What is The Corporate Transparency Act? What Entities are Exempt From The CTA?

Do I need to file under the Corporate Transparency Act? What are the Corporate Transparency (CTA) reporting deadlines? Who has to file a corporate transparency form? Do I need help filing a Corporate Transparency form? Who has to file a Beneficial Ownership Information form? What information is required for Corporate Transparency? What is a FinCen ID?

By James L. Cunningham Jr, Esq.

Have you heard about the Corporate Transparency Act? It’s a federal law that became effective on January 1, 2024. If you own or partly own an LLC, a partnership, or a corporation, especially a small business, this law is something you need to understand—and you may need to take action.

The Corporate Transparency Act (CTA) requires specific information about the ownership of most small businesses to be reported to the United States Financial Crimes Enforcement Network (FinCEN). A company that is required to file information about its ownership is called a “Reporting Company.”

Importantly, FinCEN needs to know about a company’s “Beneficial Owners.” These are the people who have a strong say in business decisions or who own 25% or more of the business. All these details must be given on the Beneficial Ownership Information form.

Along with reading this overview, you may also wish to watch the accompanying webinar to learn more.

What Are the Deadlines Under the Corporate Transparency Act?

Here’s the breakdown of when filings are due under the Corporate Transparency Act:

Company Status Company Creation Date Due Date
Existing Before January 1, 2024 File By January 1, 2025
Newly Formed During 2024 File 90 Days after entity formation
Newly Formed On or after January 1, 2025 File 30 Days after entity formation

*If your business ownership changes, you must update this information within 30 days.

At CunninghamLegal, we are helping our clients comply with the Corporate Transparency Act. Please contact us for more information.

What Is FinCEN?

FinCEN, or the Financial Crimes Enforcement Network, is the law enforcement agency central to the Corporate Transparency Act. FinCEN’s purpose is to safeguard our financial system from illegal activities such as money laundering and dodging taxes. The CTA effort is part of a worldwide program to identify criminality of all kinds, including terrorist organizations funneling cash through businesses. FinCEN is under the U.S. Department of Treasury.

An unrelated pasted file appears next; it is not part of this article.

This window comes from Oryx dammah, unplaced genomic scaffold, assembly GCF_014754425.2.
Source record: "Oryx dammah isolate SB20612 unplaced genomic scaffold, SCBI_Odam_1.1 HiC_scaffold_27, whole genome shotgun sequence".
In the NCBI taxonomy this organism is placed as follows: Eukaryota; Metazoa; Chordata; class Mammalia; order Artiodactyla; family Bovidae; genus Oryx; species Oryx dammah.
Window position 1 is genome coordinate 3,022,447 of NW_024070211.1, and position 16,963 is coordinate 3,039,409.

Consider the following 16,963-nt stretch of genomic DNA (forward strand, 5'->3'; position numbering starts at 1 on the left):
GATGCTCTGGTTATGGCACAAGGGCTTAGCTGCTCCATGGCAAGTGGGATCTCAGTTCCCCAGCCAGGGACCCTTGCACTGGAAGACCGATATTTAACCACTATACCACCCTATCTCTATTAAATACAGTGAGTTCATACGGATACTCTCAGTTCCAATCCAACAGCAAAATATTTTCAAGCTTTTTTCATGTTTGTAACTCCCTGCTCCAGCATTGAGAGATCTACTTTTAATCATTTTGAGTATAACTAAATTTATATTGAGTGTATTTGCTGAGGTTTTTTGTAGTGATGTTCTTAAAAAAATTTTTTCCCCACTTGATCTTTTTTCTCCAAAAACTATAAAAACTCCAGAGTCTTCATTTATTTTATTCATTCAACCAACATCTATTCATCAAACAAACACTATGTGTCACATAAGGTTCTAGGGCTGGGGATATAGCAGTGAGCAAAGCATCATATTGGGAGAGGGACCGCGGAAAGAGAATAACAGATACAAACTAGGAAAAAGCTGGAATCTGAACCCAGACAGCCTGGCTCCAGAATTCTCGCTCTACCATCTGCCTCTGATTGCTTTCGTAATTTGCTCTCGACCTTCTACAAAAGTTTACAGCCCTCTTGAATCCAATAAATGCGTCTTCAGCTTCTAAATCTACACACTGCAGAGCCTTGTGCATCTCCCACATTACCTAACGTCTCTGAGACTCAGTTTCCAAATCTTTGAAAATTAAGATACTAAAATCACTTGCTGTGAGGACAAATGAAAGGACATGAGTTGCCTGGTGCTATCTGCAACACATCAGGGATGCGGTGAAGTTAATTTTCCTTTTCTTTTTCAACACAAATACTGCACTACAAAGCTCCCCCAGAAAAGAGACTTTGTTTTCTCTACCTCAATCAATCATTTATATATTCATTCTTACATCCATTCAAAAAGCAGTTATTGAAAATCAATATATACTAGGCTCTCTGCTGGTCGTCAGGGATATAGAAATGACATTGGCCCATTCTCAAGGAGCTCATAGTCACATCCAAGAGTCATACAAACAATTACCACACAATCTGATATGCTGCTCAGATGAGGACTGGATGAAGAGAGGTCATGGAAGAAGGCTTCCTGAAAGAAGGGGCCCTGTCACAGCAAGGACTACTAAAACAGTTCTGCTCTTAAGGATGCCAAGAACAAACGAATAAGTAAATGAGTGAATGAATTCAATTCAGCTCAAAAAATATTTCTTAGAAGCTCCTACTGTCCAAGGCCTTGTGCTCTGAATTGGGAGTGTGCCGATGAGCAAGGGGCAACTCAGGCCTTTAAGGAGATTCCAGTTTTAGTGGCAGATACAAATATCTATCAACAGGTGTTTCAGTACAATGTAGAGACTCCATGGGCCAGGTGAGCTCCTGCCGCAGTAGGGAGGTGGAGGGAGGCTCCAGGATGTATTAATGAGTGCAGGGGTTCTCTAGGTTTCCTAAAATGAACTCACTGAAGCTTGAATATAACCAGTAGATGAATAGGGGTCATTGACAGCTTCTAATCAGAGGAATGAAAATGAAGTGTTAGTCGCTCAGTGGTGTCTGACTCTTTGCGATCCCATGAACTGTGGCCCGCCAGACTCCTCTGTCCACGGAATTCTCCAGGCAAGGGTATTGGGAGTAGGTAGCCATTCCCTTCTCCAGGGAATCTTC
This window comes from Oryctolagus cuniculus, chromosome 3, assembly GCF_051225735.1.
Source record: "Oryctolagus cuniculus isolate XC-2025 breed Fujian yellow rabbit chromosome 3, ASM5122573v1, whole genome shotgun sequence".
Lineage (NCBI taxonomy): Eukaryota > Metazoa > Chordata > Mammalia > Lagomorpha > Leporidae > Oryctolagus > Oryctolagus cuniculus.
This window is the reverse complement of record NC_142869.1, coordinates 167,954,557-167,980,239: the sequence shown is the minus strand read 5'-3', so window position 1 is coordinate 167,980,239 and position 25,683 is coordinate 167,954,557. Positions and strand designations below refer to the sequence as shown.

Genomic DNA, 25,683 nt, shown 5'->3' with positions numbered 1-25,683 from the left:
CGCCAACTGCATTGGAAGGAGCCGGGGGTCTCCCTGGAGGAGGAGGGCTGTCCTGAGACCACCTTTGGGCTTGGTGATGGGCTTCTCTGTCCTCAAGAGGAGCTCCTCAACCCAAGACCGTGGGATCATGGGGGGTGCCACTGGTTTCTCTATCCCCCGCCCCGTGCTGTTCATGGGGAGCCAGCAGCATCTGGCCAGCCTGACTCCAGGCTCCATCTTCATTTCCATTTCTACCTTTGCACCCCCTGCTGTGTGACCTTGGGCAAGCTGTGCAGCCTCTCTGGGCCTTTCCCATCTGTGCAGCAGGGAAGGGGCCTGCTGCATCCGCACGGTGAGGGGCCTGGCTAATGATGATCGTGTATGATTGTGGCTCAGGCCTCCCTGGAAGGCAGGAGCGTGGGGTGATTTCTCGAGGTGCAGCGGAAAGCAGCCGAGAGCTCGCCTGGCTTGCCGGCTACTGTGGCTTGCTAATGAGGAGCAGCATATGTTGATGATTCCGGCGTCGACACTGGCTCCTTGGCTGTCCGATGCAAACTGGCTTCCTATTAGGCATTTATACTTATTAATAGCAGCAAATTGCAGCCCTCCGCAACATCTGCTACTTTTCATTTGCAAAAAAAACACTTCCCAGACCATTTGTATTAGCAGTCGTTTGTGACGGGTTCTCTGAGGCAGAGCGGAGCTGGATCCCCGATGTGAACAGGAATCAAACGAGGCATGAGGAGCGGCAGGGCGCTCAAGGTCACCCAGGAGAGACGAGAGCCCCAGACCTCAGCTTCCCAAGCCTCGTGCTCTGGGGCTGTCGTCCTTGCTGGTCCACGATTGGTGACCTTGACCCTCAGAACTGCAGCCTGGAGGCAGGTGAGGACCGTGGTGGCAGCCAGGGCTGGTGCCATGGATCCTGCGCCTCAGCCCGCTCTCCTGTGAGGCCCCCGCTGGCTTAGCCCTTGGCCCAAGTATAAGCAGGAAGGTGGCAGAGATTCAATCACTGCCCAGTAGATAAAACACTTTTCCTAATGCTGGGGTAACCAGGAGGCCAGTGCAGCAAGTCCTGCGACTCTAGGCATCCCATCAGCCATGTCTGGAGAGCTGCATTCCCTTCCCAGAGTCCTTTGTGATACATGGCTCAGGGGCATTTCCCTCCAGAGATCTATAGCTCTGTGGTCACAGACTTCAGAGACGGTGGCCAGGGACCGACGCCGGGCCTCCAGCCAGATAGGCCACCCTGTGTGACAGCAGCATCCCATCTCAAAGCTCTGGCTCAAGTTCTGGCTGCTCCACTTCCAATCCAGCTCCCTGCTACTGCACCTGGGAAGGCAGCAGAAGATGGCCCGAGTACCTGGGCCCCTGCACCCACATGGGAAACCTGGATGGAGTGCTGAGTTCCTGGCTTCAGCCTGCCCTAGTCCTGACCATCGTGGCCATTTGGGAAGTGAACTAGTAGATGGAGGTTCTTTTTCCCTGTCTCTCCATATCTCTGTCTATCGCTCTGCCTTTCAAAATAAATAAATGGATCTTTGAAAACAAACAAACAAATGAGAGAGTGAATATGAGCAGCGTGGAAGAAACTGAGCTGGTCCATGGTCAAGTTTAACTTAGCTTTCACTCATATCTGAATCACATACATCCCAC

If you are the kind of person who thinks, “I’m not going to worry about this extra piece of red tape,” I urge you to think again. The Corporate Transparency Act is tied to criminal enforcement, and failure to comply can lead to civil penalties of up to $500 per day (capped at $10,000), and up to two years in prison.

[March 2024 Note] Although the CTA was recently ruled unconstitutional by a U.S. District Court Judge in Alabama, that ruling may only apply to the person who filed the lawsuit and only in that District. Our understanding is that the law still applies to everyone else, and the impact of that ruling is still unknown. Whether the federal government will appeal or the CTA will undergo revisions remains to be seen. Please bookmark this web page for updates or contact our office to see if you must comply.

What Businesses Have to File Under the Corporate Transparency Act?

The Corporate Transparency Act’s disclosure requirements apply to all business entities that are formed or registered in the United States, with a few limited exceptions. These exceptions include publicly traded and larger companies, certain financial institutions, and certain non-profit organizations. In general, the Corporate Transparency Act will require most small businesses doing business in the U.S. to file a form with the Department of Treasury to share information about their company and its ownership.

The person who submits the necessary business documents for the entity’s formation to the Secretary of State is also responsible for reporting the details of the Beneficial Owners of the entity. This could be the Business Owner, a Registered Agent, a Corporate Officer, or the attorney who filed your entity formation paperwork.

This rule applies to all kinds of businesses, including corporations, LLCs, partnerships, and trusts.

There are 23 exempt business types that do not need to file information under the Corporate Transparency Acts. It’s worth noting that these exemptions exist primarily because these entities have other reporting obligations elsewhere or don’t have sufficient assets. A few of those exempt include: